I enter the field in a robeof lavender, the traindragging a turbine still smoldering.
The pilot stirs, kneadsa bruise on her bicep,luggage rises from the soil, coughs ash.
A flight attendant wrapshis wounds in witch hazel,the landing gear sparks at my ankles.
A passenger places a crownof chamomile on my head,threading it with cello strings, my ears hum.
With a flotation device undereach arm a man in headphonesswaddles me and sings softly, his seat scorched.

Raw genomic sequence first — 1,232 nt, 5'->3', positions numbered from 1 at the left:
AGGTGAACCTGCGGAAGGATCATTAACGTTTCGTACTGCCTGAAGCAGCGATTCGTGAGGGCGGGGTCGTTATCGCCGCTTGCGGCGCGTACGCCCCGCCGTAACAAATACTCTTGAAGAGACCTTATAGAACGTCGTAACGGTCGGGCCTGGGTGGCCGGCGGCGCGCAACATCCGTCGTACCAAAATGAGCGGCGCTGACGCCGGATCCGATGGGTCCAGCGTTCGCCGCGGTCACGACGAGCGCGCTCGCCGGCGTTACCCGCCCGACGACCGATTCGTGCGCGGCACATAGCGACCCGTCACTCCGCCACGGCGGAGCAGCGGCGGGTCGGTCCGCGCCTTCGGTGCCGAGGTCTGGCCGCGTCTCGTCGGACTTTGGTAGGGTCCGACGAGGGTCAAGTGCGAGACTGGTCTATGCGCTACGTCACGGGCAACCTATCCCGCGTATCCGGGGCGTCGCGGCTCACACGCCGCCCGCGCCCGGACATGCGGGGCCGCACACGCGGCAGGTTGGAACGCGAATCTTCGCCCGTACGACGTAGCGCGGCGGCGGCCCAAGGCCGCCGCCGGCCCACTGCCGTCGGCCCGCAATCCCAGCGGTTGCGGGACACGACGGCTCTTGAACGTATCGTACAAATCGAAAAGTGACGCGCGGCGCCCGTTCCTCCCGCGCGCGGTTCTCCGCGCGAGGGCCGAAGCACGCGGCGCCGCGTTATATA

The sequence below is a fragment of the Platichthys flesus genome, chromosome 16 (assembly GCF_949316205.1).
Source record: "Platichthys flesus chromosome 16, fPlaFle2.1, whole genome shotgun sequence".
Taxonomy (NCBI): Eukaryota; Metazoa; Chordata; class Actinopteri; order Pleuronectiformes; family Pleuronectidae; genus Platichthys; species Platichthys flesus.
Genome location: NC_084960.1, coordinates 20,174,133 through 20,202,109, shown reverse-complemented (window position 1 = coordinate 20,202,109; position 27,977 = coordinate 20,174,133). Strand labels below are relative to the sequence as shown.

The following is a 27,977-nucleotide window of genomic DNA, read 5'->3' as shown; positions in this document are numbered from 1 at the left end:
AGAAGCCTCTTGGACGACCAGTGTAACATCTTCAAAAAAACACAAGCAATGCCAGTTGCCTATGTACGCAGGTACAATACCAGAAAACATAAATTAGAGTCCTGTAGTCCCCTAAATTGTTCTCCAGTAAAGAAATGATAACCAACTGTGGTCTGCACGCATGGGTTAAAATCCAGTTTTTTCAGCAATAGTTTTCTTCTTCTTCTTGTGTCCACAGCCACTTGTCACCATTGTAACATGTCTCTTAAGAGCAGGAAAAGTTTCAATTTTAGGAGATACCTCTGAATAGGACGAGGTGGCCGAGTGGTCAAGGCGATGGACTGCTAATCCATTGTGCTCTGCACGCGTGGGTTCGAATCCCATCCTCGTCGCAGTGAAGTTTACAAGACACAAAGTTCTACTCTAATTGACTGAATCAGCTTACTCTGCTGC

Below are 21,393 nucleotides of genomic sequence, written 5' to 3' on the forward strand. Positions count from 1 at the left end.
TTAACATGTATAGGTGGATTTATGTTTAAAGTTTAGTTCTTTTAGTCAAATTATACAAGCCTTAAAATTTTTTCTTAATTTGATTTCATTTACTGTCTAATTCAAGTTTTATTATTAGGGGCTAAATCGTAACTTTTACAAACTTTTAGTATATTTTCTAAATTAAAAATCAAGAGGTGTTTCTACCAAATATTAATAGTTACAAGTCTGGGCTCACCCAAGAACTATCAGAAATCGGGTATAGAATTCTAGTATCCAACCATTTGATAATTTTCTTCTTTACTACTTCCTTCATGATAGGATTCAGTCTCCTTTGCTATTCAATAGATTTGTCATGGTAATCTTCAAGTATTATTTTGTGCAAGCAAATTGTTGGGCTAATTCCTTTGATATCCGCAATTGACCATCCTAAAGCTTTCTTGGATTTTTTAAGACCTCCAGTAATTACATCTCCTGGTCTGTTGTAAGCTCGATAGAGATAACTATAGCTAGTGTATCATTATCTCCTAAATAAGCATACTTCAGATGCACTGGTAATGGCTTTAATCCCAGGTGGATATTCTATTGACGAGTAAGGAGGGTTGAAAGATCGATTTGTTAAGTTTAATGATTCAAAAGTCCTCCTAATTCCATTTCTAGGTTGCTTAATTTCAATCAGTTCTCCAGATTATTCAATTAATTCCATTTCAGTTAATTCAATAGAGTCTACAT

The smoke blankets bedsof peonies and poppies,the turn of my stomach gnaws its own tongue.
A woman with a boarding passin her pocket wads a handfulof lemon balm into my mouth, settle, she says.
All the field scares me, even whenall survive. I open the black boxand it’s filled with red feathers, a sliver of beak.
The passengers and crewsurround me, they promisewe’re safe, that everything is fine, then the fuselage
folds into itself.